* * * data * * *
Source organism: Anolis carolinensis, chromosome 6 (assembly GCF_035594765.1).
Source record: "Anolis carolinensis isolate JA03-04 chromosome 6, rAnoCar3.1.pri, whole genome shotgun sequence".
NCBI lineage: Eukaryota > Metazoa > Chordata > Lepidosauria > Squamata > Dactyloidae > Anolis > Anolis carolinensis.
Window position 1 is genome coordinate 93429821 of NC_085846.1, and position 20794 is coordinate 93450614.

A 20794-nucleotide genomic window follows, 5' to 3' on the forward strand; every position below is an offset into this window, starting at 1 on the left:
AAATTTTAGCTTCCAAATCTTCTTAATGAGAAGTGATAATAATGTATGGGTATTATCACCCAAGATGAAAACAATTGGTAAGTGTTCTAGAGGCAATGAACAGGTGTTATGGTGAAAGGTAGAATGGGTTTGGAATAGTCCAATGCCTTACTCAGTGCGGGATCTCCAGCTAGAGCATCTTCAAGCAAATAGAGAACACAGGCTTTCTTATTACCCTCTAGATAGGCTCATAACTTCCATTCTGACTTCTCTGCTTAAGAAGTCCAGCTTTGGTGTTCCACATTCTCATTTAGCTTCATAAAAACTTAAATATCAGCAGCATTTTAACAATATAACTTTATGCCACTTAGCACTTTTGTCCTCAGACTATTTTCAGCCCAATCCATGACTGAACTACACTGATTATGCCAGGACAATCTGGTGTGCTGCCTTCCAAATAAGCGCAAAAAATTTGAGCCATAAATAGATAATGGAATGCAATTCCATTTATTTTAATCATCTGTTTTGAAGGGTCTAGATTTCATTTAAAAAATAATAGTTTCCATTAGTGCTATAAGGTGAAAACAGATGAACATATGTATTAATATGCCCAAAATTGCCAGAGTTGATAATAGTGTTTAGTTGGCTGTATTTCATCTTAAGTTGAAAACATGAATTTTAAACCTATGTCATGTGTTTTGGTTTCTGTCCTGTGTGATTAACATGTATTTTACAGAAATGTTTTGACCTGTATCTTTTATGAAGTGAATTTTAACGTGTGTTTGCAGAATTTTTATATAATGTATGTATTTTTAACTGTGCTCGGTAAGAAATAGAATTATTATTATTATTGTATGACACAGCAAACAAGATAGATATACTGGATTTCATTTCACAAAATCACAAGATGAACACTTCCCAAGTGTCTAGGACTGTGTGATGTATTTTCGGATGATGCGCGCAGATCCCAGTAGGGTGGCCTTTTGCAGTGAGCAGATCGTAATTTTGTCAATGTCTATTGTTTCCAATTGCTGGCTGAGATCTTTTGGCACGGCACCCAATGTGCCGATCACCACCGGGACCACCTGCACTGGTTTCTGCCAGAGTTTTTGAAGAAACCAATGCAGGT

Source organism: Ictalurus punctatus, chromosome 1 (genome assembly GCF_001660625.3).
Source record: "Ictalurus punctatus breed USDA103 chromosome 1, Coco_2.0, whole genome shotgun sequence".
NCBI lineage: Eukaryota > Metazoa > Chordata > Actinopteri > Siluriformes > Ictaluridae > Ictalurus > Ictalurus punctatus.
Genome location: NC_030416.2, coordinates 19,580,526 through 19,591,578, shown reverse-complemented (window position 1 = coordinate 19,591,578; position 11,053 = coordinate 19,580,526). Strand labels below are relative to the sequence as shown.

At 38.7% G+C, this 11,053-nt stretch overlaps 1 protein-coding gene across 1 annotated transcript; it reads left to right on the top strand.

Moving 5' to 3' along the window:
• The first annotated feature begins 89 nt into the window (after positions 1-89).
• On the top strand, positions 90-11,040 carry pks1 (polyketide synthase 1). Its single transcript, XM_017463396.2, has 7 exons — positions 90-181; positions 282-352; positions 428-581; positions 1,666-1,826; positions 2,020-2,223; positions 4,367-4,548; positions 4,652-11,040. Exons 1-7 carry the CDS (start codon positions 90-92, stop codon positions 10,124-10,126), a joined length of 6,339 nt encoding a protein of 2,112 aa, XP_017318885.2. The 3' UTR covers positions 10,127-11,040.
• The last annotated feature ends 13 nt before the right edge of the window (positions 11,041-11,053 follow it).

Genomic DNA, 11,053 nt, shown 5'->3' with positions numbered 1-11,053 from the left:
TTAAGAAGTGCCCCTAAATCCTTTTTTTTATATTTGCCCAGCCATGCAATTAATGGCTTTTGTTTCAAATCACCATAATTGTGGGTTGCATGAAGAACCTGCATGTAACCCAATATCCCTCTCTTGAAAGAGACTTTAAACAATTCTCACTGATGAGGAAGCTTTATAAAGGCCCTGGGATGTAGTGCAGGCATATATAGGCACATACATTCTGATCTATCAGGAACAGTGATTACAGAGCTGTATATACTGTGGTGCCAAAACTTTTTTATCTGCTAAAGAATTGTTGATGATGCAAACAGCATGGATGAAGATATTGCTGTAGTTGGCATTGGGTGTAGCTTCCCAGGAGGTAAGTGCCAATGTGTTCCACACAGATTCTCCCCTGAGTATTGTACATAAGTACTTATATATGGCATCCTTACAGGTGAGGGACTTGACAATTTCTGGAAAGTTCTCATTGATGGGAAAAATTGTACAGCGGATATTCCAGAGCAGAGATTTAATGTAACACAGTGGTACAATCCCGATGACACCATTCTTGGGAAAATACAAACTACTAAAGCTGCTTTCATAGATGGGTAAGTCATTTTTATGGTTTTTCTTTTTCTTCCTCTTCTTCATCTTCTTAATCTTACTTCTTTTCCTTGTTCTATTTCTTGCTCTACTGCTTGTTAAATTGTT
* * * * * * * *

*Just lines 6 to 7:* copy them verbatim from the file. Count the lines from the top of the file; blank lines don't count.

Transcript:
AAATTTTAGCTTCCAAATCTTCTTAATGAGAAGTGATAATAATGTATGGGTATTATCACCCAAGATGAAAACAATTGGTAAGTGTTCTAGAGGCAATGAACAGGTGTTATGGTGAAAGGTAGAATGGGTTTGGAATAGTCCAATGCCTTACTCAGTGCGGGATCTCCAGCTAGAGCATCTTCAAGCAAATAGAGAACACAGGCTTTCTTATTACCCTCTAGATAGGCTCATAACTTCCATTCTGACTTCTCTGCTTAAGAAGTCCAGCTTTGGTGTTCCACATTCTCATTTAGCTTCATAAAAACTTAAATATCAGCAGCATTTTAACAATATAACTTTATGCCACTTAGCACTTTTGTCCTCAGACTATTTTCAGCCCAATCCATGACTGAACTACACTGATTATGCCAGGACAATCTGGTGTGCTGCCTTCCAAATAAGCGCAAAAAATTTGAGCCATAAATAGATAATGGAATGCAATTCCATTTATTTTAATCATCTGTTTTGAAGGGTCTAGATTTCATTTAAAAAATAATAGTTTCCATTAGTGCTATAAGGTGAAAACAGATGAACATATGTATTAATATGCCCAAAATTGCCAGAGTTGATAATAGTGTTTAGTTGGCTGTATTTCATCTTAAGTTGAAAACATGAATTTTAAACCTATGTCATGTGTTTTGGTTTCTGTCCTGTGTGATTAACATGTATTTTACAGAAATGTTTTGACCTGTATCTTTTATGAAGTGAATTTTAACGTGTGTTTGCAGAATTTTTATATAATGTATGTATTTTTAACTGTGCTCGGTAAGAAATAGAATTATTATTATTATTGTATGACACAGCAAACAAGATAGATATACTGGATTTCATTTCACAAAATCACAAGATGAACACTTCCCAAGTGTCTAGGACTGTGTGATGTATTTTCGGATGATGCGCGCAGATCCCAGTAGGGTGGCCTTTTGCAGTGAGCAGATCGTAATTTTGTCAATGTCTATTGTTTCCAATTGCTGGCTGAGATCTTTTGGCACGGCACCCAATGTGCCGATCACCACCGGGACCACCTGCACTGGTTTCTGCCAGAGTTTTTGAAGAAACCAATGCAGGT

Source organism: Ictalurus punctatus, chromosome 1 (genome assembly GCF_001660625.3).